On April 3, 2014, a new revival of Lorraine Hansberry’s groundbreaking 1959 play A Raisin in the Sun opened at Broadway’s Ethel Barrymore Theatre, the same house where the play ran in its first production. Directed by Kenny Leon, who has become the go-to theatre director for African American content, the play received largely unqualified rave reviews from critics far and wide. With a superb cast led by mega movie star Denzel Washington as Walter Lee Younger, the production succeeded in proving the timelessness of Hansberry’s masterwork.
This is the play’s second revival on Broadway, following the original 1959 production. In 2004, Kenny Leon also served as director for the show. According to The New York Times theatre critic Ben Brantley, Leon made new choices in the 2014 revival, justifying his return to directing the same play only a decade later. He stated that this production “feels far more of a whole” than the 2004 revival, as the relaxed approach he takes in the new revival is emotionally very compelling. Furthermore, in 2012, Bruce Norris’ clever riff off of this play, Clybourne Park, played on Broadway to great acclaim, winning the Pulitzer Prize for Drama as well as the Tony Award for Best Play.
The 2004 production of A Raisin in the Sun was the Broadway directing debut for Kenny Leon, who served as the artistic director of Atlanta’s True Colors Theatre Company from 1988 to 2000. Since his first Broadway credit, Leon has directed numerous Broadway shows featuring a primarily African American cast, including three plays by August Wilson: Gem of the Ocean in 2004-5, Radio Golf in 2007, and Fences in 2010, the last of which also starred Denzel Washington in a sold-out hit run. Furthermore, he helmed The Mountaintop starring Samuel L. Jackson and Angela Bassett as well as Stick Fly, both in the 2011-2 fall season. Following A Raisin in the Sun, Leon will direct a second show also in this spring season, the musical inspired by the songs of Tupac Shakur, Holler If Ya Hear Me.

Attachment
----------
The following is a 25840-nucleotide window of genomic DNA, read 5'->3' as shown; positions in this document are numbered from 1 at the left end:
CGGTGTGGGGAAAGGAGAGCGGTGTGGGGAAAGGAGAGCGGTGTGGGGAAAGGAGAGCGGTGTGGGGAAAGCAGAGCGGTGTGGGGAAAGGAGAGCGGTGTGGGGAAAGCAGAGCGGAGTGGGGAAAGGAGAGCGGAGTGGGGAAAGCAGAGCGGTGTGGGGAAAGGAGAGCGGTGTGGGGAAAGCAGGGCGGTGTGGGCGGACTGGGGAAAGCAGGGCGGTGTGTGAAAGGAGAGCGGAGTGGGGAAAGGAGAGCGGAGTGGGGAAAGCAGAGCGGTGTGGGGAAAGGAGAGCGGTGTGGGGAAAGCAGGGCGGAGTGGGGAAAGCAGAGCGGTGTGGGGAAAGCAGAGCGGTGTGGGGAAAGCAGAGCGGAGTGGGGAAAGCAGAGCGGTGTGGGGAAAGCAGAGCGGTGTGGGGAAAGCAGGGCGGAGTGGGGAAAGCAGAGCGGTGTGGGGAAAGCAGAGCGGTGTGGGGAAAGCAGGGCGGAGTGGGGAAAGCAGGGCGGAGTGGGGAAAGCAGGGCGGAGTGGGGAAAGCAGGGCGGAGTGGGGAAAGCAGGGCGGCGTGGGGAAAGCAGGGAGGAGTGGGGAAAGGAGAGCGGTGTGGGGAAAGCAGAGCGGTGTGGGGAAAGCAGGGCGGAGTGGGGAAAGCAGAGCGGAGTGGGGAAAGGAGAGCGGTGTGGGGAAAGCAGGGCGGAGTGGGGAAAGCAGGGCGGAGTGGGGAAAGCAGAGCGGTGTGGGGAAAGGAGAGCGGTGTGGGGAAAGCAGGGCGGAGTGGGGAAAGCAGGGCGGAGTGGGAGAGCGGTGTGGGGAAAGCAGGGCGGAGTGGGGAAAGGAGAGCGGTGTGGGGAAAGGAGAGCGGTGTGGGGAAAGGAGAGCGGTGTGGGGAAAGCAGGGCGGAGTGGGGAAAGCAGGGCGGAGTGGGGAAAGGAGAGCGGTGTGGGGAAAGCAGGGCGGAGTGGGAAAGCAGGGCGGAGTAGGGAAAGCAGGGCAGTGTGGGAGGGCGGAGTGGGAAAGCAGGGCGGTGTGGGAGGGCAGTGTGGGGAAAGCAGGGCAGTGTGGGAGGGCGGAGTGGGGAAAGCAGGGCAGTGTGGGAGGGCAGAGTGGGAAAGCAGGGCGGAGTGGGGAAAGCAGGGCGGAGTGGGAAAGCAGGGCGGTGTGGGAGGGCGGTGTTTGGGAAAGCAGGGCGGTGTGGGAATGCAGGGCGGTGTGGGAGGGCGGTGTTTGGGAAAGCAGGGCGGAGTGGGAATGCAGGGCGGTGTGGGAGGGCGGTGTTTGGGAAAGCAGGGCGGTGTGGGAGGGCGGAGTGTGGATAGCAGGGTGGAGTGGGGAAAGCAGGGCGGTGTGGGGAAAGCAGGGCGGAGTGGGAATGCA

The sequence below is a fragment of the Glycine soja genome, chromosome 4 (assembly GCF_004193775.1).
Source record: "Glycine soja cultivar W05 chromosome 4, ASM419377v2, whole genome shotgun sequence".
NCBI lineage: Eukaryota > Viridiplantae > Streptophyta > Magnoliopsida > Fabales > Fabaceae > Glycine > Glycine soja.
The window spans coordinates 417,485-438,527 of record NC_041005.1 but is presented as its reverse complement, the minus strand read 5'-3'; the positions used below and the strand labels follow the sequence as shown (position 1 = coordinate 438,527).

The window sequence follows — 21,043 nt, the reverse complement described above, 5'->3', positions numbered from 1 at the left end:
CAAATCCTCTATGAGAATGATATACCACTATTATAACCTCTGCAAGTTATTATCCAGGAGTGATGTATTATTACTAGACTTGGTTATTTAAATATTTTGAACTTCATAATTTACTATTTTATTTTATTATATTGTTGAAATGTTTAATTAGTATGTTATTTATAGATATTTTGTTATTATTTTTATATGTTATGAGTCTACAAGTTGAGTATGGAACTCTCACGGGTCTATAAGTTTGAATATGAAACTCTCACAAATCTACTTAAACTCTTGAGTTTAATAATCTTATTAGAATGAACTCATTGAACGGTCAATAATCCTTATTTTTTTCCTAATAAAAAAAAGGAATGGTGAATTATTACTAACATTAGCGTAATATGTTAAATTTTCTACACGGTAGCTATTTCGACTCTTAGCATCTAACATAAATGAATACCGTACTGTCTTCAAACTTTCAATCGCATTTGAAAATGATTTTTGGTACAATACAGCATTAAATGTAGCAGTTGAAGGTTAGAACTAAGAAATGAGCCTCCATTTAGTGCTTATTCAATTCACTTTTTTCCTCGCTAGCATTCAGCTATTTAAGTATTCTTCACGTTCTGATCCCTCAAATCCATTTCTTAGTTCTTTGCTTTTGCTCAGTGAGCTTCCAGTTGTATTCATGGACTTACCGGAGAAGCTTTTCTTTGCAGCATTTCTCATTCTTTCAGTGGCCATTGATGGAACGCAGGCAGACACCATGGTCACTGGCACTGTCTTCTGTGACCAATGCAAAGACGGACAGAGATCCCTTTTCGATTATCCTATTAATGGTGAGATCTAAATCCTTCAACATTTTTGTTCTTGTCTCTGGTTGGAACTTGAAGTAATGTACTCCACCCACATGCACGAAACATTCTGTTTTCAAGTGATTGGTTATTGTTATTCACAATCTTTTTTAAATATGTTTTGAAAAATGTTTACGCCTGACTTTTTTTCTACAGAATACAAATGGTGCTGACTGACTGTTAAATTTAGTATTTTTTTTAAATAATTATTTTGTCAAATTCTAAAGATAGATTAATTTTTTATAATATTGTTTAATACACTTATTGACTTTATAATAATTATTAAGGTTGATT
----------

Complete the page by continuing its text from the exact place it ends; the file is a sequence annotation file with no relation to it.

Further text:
When Lorraine Hansberry wrote A Raisin in the Sun, she was the first African American woman to have a play produced on Broadway. The play was nominated for four 1960 Tony Awards, including Best Play, Best Actor, Best Actress, and Best Direction. It was also named the Best Play of 1959 by the New York Drama Critics’ Circle. This new revival holds promise to match up to the success of the play’s premiere. In addition to receiving laudatory notices from a slew of major publications, the play is well on its way to entering financial profits. The play has reached 100% capacity for every week thus far, crossing the million dollar mark for its past two weeks of grosses, which is a serious feat for a straight play. After all, Mr. Washington is not your average Hollywood star. He has consistently garnered well-deserved respect due to his extreme talent along with his humility, a rare combination at his level of fame.
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